Thursday, December 11, 2008

A Family's Facebook journey.

When I talk to my colleagues at Duke about my intrigue with social media networks, I get two responses: 1) Vague interest: You'll have to sit down with me sometime and show me your Twitter account. 2) Disparaging disbelief: It would be interesting to track the number hours you spend on Facebook.

Well... yes, it's true I should do both: Show you my twitter account and track the hours I spend on Facebook, but probably not for the kinds of reasons that generate the comments I've been getting-- comments that don't really acknowledge the implications that social media networks have for a lives lived in exile.

My mom who is in her sixties and lives in Norway was the first to friend me on Facebook two years ago and since then my entire extended family from South Africa to China, from Oslo to Alicante has connected, and frankly in no insignificant ways. I Facebook message my cousin in Essen, Germany from Durham, North Carolina or New York City, USA and even if she is not in Essen and is working instead in Johannesburg, South Africa there is no question in either of our minds that she'll get back to me immediately for whatever it is I need: a tet a tet , a quote, a piece of information, encouragement, a chat, really whatever, and vice versa. Our family shares photos and updates. We keep up with eachother's lives and get to know eachother's friends at a distance. We plan trips together and include those who couldn't make it in on the fun online.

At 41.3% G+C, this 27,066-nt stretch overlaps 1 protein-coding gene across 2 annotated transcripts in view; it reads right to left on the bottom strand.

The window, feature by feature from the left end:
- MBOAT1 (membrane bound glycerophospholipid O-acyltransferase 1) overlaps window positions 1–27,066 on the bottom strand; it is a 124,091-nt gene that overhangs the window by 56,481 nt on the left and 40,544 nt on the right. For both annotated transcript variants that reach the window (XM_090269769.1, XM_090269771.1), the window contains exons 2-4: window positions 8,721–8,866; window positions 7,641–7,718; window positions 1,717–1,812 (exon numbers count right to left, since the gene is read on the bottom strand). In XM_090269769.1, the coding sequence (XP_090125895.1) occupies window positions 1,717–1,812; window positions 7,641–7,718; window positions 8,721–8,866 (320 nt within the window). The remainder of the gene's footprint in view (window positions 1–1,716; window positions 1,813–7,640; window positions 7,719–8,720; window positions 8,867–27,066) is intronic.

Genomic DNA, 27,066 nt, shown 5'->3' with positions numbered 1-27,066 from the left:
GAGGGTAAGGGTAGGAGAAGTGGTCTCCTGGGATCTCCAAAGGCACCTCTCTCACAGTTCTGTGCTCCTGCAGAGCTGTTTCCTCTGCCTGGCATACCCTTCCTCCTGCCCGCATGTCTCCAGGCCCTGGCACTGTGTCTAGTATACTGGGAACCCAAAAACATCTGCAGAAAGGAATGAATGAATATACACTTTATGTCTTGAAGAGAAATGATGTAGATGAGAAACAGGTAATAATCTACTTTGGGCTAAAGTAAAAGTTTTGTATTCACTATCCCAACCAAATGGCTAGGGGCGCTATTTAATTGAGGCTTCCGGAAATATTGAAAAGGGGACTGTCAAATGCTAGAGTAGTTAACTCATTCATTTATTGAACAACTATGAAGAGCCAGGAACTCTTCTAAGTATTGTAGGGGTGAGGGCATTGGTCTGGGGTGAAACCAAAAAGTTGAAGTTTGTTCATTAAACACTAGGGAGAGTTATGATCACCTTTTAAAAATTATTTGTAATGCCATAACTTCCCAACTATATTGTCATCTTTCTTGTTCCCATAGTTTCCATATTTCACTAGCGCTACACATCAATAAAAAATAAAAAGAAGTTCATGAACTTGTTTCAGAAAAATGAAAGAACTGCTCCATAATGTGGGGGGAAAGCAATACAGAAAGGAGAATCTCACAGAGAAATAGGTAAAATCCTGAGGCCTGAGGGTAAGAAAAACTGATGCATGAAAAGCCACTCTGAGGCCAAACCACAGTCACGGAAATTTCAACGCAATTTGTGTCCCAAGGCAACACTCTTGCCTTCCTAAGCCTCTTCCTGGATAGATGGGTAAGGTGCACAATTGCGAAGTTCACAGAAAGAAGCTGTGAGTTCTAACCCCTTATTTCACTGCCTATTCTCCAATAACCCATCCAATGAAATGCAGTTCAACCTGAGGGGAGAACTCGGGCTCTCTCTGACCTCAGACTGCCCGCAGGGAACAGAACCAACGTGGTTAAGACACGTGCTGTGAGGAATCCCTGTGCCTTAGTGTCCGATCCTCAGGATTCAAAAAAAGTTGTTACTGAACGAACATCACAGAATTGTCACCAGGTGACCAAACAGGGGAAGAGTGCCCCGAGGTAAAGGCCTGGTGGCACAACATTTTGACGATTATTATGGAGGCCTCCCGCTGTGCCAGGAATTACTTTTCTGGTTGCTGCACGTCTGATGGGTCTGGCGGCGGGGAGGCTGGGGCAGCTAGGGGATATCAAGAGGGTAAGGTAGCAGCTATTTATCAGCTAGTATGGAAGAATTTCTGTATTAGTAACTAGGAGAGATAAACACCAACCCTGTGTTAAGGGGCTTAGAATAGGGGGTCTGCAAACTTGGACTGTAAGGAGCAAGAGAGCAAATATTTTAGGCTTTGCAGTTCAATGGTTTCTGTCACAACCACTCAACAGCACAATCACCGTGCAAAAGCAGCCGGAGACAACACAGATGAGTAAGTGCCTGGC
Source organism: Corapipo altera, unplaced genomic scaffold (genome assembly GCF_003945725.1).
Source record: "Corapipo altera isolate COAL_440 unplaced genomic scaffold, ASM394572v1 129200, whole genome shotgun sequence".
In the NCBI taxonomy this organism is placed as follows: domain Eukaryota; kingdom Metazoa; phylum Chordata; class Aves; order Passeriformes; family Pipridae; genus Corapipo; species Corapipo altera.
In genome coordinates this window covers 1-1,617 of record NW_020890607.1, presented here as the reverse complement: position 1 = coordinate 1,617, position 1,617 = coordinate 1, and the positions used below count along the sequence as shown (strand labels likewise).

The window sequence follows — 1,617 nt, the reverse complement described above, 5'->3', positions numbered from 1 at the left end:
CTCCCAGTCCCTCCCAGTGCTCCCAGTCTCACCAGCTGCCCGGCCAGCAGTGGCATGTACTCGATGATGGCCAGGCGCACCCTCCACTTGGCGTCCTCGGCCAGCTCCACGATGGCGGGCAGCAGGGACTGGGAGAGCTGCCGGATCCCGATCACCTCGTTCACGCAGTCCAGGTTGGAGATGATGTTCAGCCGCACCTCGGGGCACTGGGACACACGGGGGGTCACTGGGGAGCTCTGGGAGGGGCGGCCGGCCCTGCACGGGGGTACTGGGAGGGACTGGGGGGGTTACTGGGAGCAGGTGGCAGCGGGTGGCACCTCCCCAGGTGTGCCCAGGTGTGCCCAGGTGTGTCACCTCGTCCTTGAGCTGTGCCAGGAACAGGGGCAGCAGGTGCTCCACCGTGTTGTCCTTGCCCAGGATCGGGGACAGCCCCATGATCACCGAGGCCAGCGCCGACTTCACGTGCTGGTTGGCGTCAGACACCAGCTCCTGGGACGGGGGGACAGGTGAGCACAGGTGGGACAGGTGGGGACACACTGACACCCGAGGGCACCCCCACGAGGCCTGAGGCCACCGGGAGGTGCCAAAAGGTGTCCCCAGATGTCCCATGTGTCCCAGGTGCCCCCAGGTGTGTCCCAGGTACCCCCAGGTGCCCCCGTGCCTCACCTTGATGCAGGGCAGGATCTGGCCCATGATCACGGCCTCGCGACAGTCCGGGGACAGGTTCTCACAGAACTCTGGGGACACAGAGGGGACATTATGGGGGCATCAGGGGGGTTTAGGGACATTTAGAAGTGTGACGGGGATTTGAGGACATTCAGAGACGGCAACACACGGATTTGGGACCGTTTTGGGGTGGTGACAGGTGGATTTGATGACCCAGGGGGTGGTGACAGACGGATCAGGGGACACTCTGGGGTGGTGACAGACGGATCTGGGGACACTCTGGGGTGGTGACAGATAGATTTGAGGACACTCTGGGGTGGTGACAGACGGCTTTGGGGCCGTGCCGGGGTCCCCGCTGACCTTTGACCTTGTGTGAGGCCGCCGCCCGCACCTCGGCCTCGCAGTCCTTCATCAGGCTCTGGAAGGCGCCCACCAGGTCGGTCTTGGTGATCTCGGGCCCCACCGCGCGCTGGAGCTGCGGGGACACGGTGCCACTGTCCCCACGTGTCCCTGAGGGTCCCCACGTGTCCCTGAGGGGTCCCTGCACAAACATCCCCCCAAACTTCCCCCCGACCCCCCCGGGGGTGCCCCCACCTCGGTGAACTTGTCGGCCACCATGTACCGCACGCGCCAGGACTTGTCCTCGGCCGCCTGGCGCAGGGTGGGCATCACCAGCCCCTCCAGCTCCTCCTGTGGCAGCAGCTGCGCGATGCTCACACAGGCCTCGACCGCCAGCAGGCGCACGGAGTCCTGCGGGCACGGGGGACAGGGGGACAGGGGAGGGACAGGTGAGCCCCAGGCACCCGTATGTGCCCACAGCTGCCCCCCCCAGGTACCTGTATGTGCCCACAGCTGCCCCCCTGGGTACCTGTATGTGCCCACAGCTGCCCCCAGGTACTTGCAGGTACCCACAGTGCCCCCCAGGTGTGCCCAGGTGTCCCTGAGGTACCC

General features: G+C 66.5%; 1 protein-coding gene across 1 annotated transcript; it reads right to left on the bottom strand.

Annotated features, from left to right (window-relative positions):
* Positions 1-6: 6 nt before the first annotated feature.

In the last year alone, I have been to Spain, to Turkey, to Chile, to Kenya, and to Norway. The connections I had or made in each place created spin offs: the stories that were generated from my impression of the food, the colors, the events, the art, the music continue virtually on Facebook.

Let me give you an example:

On my last Thursday in Santiago, I discovered a whole branch of my family in Chile at a party I happened to go to with my Norwegian/ British Facebook friends. My Facebook friends had just moved to Santiago from Peru. At the party we discovered that we were all on Facebook. We friended eachother and posted our first collective picture the next day. My mom posted a comment about the photo that encouraged me track the family connection further. My brother commented too and reminded me that he had run into "my Chilean" second cousin in a bus terminal in the Middle East not long ago. My father, now in his seventies in Spain, had a chance to see photos of his relatives who he had last met some fifteen years ago in Santiago. I now follow my two Norwegian/British Facebook friends and my whole Chilean family as they get together at parties, community events, and as they celebrate business successes. I share in their enjoyment of eachother, the food and the music, and the culture they live and breathe. I "go on trips" with them and "watch them" dress up for special events and "see" them pose for photos along the way. These daily feeds continue to inspire me from a distance and affect my quotidian life.

That's just one example; one story from a Thursday of my life. There are at least ten others I could share from the last month alone. I cannot imagine a more vibrant life at the moment without social media networks. And the hours I do spend on them (which frankly aren't that many) are more than worth the years of separation and distance that has been my family's story for over thirty years.